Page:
The Flip: It's What's for Christmas

If you have kids, parents, teachers, grandparents, or people in general on your Christmas list that you love enough to spend $150 or more on, The Flip cam is the thing this year.

YouTube tells us, “People are watching hundreds of millions of videos a day on YouTube and uploading hundreds of thousands of videos daily. In fact, every minute, 20 hours of video is uploaded to YouTube.”

YouTube and other video sharing sites have grown at a phenomenal rate this year, putting us firmly in the realm of “everyone is doing it.”

At Digital Is and Youth Voices I heard about elementary schools that require all of their students to do video projects for school. We’re talking fourth, fifth, sixth graders here. If we want to keep up with the fifth graders, we’ve got to get on the stick cam.

The good news is, though, that to children these cameras are just fun. They are also fun for adults if those adults happen to be filming children or child-like behavior. And if you are an adult who isn’t sure what to do with one, all you need is to put one in the hands of a child. Natural curiosity and creativity will take over. Great and wonderful things will happen.

I’m here to tell you today that video sharing and video production as school and work related activity is now so ubiquitous as to be a basic necessary literacy in our world. You need to know and your young people need to know the process of taking video, transferring it to a computer and uploading it to a social sharing site.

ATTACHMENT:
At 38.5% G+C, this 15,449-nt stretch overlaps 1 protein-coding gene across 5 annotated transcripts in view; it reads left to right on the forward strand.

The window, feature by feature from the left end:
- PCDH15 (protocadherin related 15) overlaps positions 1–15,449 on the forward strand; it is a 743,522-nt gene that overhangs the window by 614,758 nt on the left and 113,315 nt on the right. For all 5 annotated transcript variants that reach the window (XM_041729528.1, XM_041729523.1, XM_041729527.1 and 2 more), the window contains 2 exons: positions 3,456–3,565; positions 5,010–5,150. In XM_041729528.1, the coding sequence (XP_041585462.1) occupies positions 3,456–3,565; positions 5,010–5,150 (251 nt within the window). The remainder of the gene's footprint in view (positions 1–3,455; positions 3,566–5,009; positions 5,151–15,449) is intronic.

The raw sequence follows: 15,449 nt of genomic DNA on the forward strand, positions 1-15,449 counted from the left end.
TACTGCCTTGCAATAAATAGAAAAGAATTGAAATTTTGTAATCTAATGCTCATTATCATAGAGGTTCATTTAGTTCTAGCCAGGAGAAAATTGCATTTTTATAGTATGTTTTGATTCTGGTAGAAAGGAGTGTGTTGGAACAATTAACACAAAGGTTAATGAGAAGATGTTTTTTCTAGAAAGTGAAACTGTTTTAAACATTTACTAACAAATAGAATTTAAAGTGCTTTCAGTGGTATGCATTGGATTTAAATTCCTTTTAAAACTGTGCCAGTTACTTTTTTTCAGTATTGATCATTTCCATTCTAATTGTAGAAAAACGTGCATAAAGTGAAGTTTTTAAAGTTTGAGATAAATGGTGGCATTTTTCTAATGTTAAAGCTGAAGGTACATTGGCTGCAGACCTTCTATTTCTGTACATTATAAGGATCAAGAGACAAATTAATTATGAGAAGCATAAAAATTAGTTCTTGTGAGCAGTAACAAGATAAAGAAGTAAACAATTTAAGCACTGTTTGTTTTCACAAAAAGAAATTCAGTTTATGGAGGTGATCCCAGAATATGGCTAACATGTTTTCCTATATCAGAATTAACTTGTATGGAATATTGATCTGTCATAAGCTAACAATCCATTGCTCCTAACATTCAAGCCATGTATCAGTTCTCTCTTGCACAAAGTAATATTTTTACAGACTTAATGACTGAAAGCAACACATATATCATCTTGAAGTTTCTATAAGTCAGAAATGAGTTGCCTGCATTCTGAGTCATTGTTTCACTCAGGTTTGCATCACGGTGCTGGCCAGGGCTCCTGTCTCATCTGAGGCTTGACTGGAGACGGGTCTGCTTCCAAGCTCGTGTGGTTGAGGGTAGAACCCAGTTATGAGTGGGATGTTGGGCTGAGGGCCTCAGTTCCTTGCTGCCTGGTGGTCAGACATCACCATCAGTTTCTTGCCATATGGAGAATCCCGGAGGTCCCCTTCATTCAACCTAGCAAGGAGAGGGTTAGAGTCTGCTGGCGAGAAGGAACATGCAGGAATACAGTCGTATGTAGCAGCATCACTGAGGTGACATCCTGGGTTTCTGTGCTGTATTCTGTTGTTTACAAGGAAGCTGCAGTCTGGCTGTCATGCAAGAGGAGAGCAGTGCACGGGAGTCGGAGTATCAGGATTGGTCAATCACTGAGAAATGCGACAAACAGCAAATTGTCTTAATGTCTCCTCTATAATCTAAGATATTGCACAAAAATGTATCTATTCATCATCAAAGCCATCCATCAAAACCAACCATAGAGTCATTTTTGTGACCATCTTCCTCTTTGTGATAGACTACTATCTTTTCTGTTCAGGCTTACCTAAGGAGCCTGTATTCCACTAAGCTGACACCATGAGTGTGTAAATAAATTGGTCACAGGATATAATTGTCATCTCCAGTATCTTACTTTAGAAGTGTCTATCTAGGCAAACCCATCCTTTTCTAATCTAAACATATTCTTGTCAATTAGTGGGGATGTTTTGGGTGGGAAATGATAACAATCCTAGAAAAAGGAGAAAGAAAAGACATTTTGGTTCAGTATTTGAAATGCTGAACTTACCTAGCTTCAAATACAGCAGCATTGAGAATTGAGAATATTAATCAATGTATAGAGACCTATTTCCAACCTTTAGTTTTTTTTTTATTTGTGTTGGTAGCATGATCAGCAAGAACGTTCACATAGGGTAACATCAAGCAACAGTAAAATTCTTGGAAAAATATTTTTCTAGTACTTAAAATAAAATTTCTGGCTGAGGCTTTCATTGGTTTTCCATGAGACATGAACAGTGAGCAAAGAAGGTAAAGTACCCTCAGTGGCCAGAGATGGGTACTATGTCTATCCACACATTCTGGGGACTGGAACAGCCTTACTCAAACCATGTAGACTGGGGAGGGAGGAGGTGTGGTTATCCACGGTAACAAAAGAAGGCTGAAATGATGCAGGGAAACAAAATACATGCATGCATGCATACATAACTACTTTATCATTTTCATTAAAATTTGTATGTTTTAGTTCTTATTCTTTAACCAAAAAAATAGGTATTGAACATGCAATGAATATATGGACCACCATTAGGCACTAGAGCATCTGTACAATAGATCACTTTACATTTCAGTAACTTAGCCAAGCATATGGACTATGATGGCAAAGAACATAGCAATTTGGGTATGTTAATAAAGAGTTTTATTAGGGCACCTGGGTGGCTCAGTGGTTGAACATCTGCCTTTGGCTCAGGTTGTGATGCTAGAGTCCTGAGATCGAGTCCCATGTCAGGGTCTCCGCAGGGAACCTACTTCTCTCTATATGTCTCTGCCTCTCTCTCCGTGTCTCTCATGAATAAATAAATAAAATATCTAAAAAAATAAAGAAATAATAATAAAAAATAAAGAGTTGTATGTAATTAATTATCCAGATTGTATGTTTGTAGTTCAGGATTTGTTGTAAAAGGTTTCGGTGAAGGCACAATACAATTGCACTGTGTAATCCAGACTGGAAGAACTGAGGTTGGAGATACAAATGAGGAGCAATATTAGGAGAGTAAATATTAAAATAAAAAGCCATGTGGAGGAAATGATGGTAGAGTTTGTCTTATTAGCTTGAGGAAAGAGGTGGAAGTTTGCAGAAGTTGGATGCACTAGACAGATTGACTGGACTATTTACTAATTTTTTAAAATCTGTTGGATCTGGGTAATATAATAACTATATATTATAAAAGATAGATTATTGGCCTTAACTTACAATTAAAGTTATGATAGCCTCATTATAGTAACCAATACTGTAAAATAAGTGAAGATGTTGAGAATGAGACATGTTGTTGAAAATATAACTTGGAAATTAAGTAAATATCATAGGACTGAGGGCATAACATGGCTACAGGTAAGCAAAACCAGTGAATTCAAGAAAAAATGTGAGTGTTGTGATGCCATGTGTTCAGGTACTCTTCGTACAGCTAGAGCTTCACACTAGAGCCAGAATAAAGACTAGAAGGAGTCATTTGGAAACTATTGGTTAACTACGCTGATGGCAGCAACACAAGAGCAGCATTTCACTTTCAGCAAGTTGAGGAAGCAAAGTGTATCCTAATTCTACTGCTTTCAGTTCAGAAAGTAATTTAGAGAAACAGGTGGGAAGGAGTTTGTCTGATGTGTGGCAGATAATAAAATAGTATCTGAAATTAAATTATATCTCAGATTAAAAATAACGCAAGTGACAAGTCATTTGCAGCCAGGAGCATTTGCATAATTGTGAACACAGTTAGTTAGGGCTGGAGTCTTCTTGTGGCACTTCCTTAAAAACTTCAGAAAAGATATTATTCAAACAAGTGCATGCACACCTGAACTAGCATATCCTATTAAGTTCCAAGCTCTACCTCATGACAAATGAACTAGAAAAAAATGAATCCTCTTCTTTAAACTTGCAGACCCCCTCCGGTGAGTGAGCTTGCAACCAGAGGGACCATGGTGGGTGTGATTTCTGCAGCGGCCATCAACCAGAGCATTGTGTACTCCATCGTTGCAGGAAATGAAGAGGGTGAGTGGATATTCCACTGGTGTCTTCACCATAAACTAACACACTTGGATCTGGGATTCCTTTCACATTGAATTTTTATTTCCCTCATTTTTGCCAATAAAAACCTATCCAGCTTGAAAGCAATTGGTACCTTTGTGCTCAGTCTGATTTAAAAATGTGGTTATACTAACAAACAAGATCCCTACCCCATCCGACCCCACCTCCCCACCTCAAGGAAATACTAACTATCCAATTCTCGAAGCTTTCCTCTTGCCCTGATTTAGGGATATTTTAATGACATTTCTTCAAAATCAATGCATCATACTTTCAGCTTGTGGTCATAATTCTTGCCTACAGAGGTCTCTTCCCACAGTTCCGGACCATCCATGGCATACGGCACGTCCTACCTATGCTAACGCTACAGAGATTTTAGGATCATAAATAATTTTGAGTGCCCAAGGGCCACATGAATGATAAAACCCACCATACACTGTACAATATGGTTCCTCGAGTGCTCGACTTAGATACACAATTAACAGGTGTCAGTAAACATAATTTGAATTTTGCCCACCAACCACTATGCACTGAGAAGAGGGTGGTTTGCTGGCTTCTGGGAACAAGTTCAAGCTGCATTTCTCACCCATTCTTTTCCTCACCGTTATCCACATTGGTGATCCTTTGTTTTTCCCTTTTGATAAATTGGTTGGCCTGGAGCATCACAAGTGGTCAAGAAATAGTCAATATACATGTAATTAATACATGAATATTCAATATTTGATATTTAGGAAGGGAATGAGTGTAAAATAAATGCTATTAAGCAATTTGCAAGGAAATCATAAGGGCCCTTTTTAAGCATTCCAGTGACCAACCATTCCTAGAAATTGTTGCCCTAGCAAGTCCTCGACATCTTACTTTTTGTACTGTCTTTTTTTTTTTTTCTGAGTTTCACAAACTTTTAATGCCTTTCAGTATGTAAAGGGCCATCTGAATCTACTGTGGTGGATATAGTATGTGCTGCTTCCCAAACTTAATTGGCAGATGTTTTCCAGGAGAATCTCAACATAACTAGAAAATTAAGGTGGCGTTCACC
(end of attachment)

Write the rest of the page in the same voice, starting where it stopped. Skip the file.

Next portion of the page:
That process starts with having the camera in hand. The Flip is a good one because it is so easy. One button records it all, and the camera contains within itself both the USB connection for the computer and the software necessary for transferring and processing the video.

Alternatives to The Flip in the same stick style include The Sony Webbie, The Kodak Zx1, and the Creative Vado Pocket Video Cam. As my mother would say, “It’s six to one, half a dozen to the other,” but if you want to read reviews before purchasing, try CNET.

These aren’t cameras for professional videography. They are cameras for everyday use by everyday people. I think they have the most potential to inspire us to actually follow through on making video just because that’s all they do and they do it so easily. If you want to put your money into something that offers other features as well, however, just buy a regular old point and shoot digital camera. Most of them come with video capabilities now, and YouTube makes sharing easy no matter what path you take to get there.

**Yes, I have written about this before. This post is just a Christmas bonus for those of you looking for something to buy me or someone else you love.

**Cross-Posted to Teacherly Tech.

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